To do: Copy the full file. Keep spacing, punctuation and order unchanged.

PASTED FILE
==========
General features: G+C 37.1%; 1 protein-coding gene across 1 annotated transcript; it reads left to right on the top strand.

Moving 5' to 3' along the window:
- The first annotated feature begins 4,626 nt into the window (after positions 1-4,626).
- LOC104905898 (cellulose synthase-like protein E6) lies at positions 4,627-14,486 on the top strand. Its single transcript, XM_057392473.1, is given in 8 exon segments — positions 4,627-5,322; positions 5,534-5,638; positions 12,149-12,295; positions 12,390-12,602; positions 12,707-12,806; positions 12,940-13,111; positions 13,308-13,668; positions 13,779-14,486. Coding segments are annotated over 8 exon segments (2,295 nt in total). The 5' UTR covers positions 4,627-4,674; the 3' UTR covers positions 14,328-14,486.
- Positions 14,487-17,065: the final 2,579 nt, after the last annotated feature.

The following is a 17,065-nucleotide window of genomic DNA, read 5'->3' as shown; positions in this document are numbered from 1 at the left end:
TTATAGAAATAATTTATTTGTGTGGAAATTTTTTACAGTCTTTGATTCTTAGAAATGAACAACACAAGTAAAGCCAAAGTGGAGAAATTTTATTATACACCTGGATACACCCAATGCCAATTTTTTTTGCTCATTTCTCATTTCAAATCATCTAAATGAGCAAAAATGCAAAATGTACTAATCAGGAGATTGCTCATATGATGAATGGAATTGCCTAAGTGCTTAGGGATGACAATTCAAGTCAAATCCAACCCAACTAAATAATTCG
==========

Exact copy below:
General features: G+C 37.1%; 1 protein-coding gene across 1 annotated transcript; it reads left to right on the top strand.

Moving 5' to 3' along the window:
- The first annotated feature begins 4,626 nt into the window (after positions 1-4,626).
- LOC104905898 (cellulose synthase-like protein E6) lies at positions 4,627-14,486 on the top strand. Its single transcript, XM_057392473.1, is given in 8 exon segments — positions 4,627-5,322; positions 5,534-5,638; positions 12,149-12,295; positions 12,390-12,602; positions 12,707-12,806; positions 12,940-13,111; positions 13,308-13,668; positions 13,779-14,486. Coding segments are annotated over 8 exon segments (2,295 nt in total). The 5' UTR covers positions 4,627-4,674; the 3' UTR covers positions 14,328-14,486.
- Positions 14,487-17,065: the final 2,579 nt, after the last annotated feature.

The following is a 17,065-nucleotide window of genomic DNA, read 5'->3' as shown; positions in this document are numbered from 1 at the left end:
TTATAGAAATAATTTATTTGTGTGGAAATTTTTTACAGTCTTTGATTCTTAGAAATGAACAACACAAGTAAAGCCAAAGTGGAGAAATTTTATTATACACCTGGATACACCCAATGCCAATTTTTTTTGCTCATTTCTCATTTCAAATCATCTAAATGAGCAAAAATGCAAAATGTACTAATCAGGAGATTGCTCATATGATGAATGGAATTGCCTAAGTGCTTAGGGATGACAATTCAAGTCAAATCCAACCCAACTAAATAATTCG